Sun Protection and Sunscreens (cont.)
Melissa Conrad Stöppler, MD
Melissa Conrad Stöppler, MD, is a U.S. board-certified Anatomic Pathologist with subspecialty training in the fields of Experimental and Molecular Pathology. Dr. Stöppler's educational background includes a BA with Highest Distinction from the University of Virginia and an MD from the University of North Carolina. She completed residency training in Anatomic Pathology at Georgetown University followed by subspecialty fellowship training in molecular diagnostics and experimental pathology.
William C. Shiel Jr., MD, FACP, FACR
Dr. Shiel received a Bachelor of Science degree with honors from the University of Notre Dame. There he was involved in research in radiation biology and received the Huisking Scholarship. After graduating from St. Louis University School of Medicine, he completed his Internal Medicine residency and Rheumatology fellowship at the University of California, Irvine. He is board-certified in Internal Medicine and Rheumatology.
In this Article
- What is sun protection?
- What are the best ways to prevent a sunburn?
- What is sunscreen?
- What is meant by SPF?
- Are all sunscreens equally effective against UV radiation?
- How do sunscreens work, and which sunscreen ingredients protect against both types of UV radiation?
- How should skin sunscreens be applied?
- Do water or perspiration wash off sunscreen? How long does sunscreen last?
- Can sunscreens cause a skin reaction?
- Should everyone use sunscreen protection?
- Can the labels on sunscreen products be trusted in the U.S.?
- What's the difference between sunscreen and sunblock?
- Do all tanning products contain sunscreens?
- What kind of sunglasses offer protection against UV rays?
- Is sunscreen protection necessary in the winter?
- Are a good sunscreen and sunglasses enough?
- Do sunscreens expire?
- Sun Safety FAQs
- Find a local Dermatologist in your town
What is sunscreen?
Sunscreen is any substance or material that protects the skin from UV radiation. Sunscreens are available in the forms of topical lotion, cream, ointment, gel, or spray that can be applied to the skin; a salve or stick that can be applied to the lips, nose, and eyelids; a moistener in towelettes that can be rubbed against the skin; sunglasses that protect the eyes; certain types of sun-protection clothing; and film screen that can be affixed to the windows of a car, room, or office. Many facial moisturizers and cosmetics products also offer some degree of sun protection.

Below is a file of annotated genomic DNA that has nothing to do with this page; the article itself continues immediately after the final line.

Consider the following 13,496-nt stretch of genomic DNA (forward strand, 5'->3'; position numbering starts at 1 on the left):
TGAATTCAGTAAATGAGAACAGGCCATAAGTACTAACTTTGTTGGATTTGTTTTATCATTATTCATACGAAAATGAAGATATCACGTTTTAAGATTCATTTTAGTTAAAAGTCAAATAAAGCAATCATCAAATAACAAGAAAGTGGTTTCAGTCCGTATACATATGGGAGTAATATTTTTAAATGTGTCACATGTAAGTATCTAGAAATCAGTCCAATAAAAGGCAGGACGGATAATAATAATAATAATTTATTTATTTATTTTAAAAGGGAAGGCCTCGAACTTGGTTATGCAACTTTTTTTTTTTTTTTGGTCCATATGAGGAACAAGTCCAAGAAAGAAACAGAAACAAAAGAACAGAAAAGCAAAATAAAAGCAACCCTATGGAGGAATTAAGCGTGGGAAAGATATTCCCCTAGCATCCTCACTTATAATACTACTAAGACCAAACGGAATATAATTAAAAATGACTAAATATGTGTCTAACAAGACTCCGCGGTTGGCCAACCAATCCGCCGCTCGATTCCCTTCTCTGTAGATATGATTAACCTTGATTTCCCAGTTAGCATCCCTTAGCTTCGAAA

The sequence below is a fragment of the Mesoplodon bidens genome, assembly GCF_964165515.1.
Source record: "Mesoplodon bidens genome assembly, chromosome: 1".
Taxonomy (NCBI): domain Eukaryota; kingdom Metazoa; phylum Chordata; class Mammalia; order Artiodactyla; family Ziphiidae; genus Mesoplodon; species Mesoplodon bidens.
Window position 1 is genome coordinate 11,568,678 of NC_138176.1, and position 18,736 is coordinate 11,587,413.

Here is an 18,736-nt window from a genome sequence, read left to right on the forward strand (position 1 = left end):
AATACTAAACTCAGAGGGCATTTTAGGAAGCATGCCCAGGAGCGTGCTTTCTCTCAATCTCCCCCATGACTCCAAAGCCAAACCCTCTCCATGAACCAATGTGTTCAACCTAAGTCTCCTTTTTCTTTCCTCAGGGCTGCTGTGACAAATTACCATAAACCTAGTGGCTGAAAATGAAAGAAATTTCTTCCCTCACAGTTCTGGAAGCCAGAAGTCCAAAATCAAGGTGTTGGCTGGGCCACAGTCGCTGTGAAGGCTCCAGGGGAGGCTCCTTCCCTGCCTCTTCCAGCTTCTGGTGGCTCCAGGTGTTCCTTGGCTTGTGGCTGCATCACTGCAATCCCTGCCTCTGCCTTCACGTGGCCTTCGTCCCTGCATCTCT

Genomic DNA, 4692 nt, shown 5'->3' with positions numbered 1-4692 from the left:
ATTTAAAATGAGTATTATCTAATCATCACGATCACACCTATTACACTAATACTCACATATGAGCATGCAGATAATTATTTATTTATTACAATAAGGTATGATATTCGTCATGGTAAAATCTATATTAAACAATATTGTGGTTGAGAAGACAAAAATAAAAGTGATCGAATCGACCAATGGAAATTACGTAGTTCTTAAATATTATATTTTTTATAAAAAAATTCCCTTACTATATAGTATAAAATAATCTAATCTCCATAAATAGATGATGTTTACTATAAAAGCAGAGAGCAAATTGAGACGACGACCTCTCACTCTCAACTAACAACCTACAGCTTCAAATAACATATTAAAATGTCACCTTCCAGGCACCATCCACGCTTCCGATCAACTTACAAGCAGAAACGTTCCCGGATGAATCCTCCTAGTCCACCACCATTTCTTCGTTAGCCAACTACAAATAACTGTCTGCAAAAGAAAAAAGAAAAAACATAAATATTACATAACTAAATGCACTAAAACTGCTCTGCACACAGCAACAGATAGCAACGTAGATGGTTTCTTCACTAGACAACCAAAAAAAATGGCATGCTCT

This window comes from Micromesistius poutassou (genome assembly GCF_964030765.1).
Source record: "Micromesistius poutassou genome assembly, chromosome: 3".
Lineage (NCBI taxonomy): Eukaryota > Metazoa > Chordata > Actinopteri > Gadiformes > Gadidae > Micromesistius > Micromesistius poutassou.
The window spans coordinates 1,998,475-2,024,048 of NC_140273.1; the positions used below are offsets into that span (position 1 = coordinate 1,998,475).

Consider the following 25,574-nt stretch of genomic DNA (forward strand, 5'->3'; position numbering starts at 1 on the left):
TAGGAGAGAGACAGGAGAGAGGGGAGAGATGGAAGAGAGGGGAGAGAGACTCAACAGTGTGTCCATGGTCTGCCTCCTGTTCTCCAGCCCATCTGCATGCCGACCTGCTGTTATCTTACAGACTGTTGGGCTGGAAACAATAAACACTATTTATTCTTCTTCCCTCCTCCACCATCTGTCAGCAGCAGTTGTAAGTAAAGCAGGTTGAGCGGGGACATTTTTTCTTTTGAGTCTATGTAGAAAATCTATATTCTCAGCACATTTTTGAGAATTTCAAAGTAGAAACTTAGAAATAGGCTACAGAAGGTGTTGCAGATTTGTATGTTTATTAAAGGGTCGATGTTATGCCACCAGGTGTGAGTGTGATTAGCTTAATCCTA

What is meant by SPF?
SPF, an abbreviation for sun-protection factor, is a number such as 15, 30, or 50 that indicates the degree of sunburn protection provided by sunscreens. SPF is related to the total amount of sun exposure rather than simply the length of sun exposure. It is a common mistake to assume that the duration of effectiveness of a sunscreen can be calculated simply by multiplying the SPF by the length of time it takes for him or her to suffer a burn without sunscreen, because the amount of sun exposure a person receives is dependent upon more than just the length of time spent in the sun. The amount of sun exposure depends upon a number of factors, including the length of exposure, time of day, geographic location, season, and weather conditions.
A common mistake is applying too little sunscreen, which can drastically reduce the effective SPF of the product. About 1 ounce (5-6 teaspoons) of sunscreen is recommended to cover the entire body. Further, sunscreen must be reapplied every two hours when staying outdoors for a prolonged period of time. Sunscreen should also be applied at least 30 minutes before going outdoors.
People with sensitive skin who burn quickly and must spend a lot of time outdoors should always apply a broad-spectrum sunscreen with an SPF of 30 or more. The U.S. FDA has also recommended that the maximum SPF value on sunscreen labels be "50+" because many scientists believe that there is insufficient evidence to show that products with SPF values higher than 50 provide greater protection for users than products with SPF values of 50.
A major limitation of the SPF value is that these numbers are determined from a test that measures protection against sunburn caused by ultraviolet B (UVB) radiation. Therefore, SPF values only indicate a sunscreen's UVB protection and do not provide any information on the product's effectiveness in blocking the ultraviolet A (UVA) rays that contribute to the development of skin cancers. Rulings issued in 2011 require more accurate labeling of sunscreen products than was required in the past.
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